Hi all, I'd like to run a scenario by you all and get feedback. A little background about me: I started about 6 months ago to look into real estate investing and about a month ago took my first actions mailing to notice of default lists in my area. I'm doing a ton of reading and want to see if I understand things. First, I know that wholesaling is finding a deal (make your money up front), get it under contract, then sell/assign the contract to a buyer.
The scenario I'd like to walk through: I've found a bank owned property that the bank hasn't had on the market. If I'm going to wholesale with little/no money of my own...
1 - I'd make an offer to the bank
2 - if they agree, I now have it under contract, correct?
3 - I now go find a buyer
4 - do a double close with the buyer first
5 - use the buyer's money to close on the house with the bank
I attended a real estate guru free seminar the other day and he said it's illegal to use your buyers funds and he need a private lender to give you a one day loan to complete the transaction. This contradicts what I've heard elsewhere.
Also, I've heard you can't wholesale bank owned property, but on a recent BiggerPockets podcast a scenario similar to this is described - are there catches to it?
Thanks in advance!
Banks don't like it & further, go out of their way to prevent a buyer to tie up a property & then assign the contract to someone else.
So using your scenario:
1-2) If you have an accepted offer from the bank, you know have it under contract. Depending on the competitive environment they will most likely want you to show proof of funds to show that you can close quickly & easily without a lot of hassles.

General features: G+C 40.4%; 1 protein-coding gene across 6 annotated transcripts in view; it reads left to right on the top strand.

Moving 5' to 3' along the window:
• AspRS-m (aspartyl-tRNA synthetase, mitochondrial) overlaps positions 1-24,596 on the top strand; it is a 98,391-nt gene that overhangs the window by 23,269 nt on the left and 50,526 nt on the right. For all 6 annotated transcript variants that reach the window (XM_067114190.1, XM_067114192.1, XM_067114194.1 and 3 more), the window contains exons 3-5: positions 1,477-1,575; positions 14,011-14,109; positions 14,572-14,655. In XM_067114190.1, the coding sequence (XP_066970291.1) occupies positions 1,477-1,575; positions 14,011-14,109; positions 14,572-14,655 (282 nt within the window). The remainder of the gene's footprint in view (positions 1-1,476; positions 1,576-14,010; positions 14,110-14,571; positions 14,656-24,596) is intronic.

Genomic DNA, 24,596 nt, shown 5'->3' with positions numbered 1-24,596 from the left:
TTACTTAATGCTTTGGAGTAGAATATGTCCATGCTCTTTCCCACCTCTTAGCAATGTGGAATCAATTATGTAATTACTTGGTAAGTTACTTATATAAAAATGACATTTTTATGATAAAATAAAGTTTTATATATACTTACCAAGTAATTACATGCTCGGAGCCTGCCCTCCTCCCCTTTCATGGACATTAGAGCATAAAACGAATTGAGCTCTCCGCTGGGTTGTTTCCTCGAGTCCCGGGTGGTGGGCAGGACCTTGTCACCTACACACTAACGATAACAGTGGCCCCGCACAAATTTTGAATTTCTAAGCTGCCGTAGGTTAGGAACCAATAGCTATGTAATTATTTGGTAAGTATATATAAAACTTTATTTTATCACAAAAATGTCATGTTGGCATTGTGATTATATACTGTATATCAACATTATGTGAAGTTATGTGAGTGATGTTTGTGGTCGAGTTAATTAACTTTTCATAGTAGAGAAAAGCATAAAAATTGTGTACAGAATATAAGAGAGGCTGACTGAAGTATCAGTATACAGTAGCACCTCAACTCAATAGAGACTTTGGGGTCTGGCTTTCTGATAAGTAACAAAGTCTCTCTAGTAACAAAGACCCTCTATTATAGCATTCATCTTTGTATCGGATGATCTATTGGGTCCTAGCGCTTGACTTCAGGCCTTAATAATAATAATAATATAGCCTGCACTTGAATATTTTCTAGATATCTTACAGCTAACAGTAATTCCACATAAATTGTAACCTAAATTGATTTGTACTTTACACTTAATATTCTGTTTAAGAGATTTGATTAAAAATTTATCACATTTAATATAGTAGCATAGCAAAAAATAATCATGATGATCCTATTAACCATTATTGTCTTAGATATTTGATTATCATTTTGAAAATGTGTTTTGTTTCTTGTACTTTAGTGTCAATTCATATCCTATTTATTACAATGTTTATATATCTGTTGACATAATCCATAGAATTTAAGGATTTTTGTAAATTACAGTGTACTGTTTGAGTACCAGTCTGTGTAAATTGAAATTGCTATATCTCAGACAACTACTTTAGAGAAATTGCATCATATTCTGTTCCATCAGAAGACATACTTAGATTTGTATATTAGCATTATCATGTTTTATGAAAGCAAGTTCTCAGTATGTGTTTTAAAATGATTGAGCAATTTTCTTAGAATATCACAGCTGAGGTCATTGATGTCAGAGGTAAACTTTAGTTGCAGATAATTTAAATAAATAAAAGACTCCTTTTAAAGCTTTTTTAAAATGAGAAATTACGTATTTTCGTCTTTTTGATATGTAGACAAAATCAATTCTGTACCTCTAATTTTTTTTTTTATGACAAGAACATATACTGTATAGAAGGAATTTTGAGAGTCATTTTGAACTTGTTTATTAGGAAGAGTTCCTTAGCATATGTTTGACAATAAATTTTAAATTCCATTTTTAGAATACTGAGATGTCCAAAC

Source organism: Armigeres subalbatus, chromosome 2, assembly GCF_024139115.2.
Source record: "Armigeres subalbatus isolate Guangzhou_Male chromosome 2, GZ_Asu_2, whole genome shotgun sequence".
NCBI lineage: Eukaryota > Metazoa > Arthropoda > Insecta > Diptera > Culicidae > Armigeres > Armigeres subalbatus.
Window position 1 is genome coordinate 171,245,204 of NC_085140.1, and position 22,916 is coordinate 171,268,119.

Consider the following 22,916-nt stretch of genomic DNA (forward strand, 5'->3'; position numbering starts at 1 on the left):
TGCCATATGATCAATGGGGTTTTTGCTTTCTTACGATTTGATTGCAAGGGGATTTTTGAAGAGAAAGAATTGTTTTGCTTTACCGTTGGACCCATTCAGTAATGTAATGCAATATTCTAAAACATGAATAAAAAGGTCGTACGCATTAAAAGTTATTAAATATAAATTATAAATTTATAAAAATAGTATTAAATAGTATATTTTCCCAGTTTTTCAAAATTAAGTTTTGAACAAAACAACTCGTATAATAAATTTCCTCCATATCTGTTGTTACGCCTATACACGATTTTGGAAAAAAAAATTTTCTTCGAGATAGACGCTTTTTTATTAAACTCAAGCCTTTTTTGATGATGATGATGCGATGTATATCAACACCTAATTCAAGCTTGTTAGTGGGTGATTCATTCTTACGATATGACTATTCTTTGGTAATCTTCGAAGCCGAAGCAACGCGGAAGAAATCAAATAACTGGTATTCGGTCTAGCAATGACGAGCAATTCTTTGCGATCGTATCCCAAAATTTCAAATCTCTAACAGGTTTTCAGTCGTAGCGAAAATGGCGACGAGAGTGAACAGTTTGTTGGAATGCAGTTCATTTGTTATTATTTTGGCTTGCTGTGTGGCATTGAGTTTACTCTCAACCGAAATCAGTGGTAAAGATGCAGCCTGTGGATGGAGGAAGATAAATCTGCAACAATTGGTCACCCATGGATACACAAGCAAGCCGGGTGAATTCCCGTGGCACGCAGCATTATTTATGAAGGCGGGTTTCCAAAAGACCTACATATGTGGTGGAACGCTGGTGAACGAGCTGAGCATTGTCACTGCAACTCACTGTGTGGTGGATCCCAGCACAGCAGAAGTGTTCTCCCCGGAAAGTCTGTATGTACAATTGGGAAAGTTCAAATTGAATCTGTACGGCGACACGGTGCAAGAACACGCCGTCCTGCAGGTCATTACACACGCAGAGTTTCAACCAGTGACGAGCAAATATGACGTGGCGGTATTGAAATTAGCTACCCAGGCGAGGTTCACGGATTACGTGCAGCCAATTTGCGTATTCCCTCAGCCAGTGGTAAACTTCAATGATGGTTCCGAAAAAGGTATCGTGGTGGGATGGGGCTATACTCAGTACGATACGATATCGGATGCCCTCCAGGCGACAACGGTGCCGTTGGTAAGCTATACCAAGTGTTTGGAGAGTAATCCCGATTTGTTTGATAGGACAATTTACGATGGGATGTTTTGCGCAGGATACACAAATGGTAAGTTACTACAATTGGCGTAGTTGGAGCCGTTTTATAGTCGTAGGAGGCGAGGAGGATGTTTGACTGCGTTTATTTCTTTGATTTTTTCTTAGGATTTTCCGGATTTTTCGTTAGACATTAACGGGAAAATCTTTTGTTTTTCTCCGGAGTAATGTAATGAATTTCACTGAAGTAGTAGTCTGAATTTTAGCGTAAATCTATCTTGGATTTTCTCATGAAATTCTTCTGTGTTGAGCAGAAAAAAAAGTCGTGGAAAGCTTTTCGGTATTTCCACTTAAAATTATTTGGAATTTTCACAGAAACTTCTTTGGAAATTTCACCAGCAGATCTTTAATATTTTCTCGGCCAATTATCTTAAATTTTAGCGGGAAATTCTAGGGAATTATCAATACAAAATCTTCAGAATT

3-4-5)Yes, you could shop it around, to find a buyer (hopefully you are wholesaling to an experienced & trusted investor, that makes a HUGE difference in getting the deal to the finish line. You will have a tough time using a double closing the old way as described above, as long as there is with a bank asset manager involved. They want the entity/person on the purchase contract to be the one closing on the transaction. The bank sets the rules of the game, & any variation from "their" plan can be extremely tough to navigate. There have been some clever workarounds in the past, but once a pattern emerges that raises red flags, the banks legal department figures out a way to put and end to it or at least make it more difficult. They simple add another clause to the contracts & adjust corporate policy.
I would never claim that you "can't" wholesale a bank owned property, because it has been done successfully. It just hasn't been easily done with antiquated techniques.
I would add that the part of that scenario that could be construed as illegal is where you do the close with your buyer first. Even if you hold the deed in escrow until after you close with your seller it could still be seen as you selling a property you don't own, which is fraudulent and could result in a long vacation in Leavenworth.
Hmm, looks like I need to read more of the posts on wholesaling and double closes! Thanks for the input so far!!
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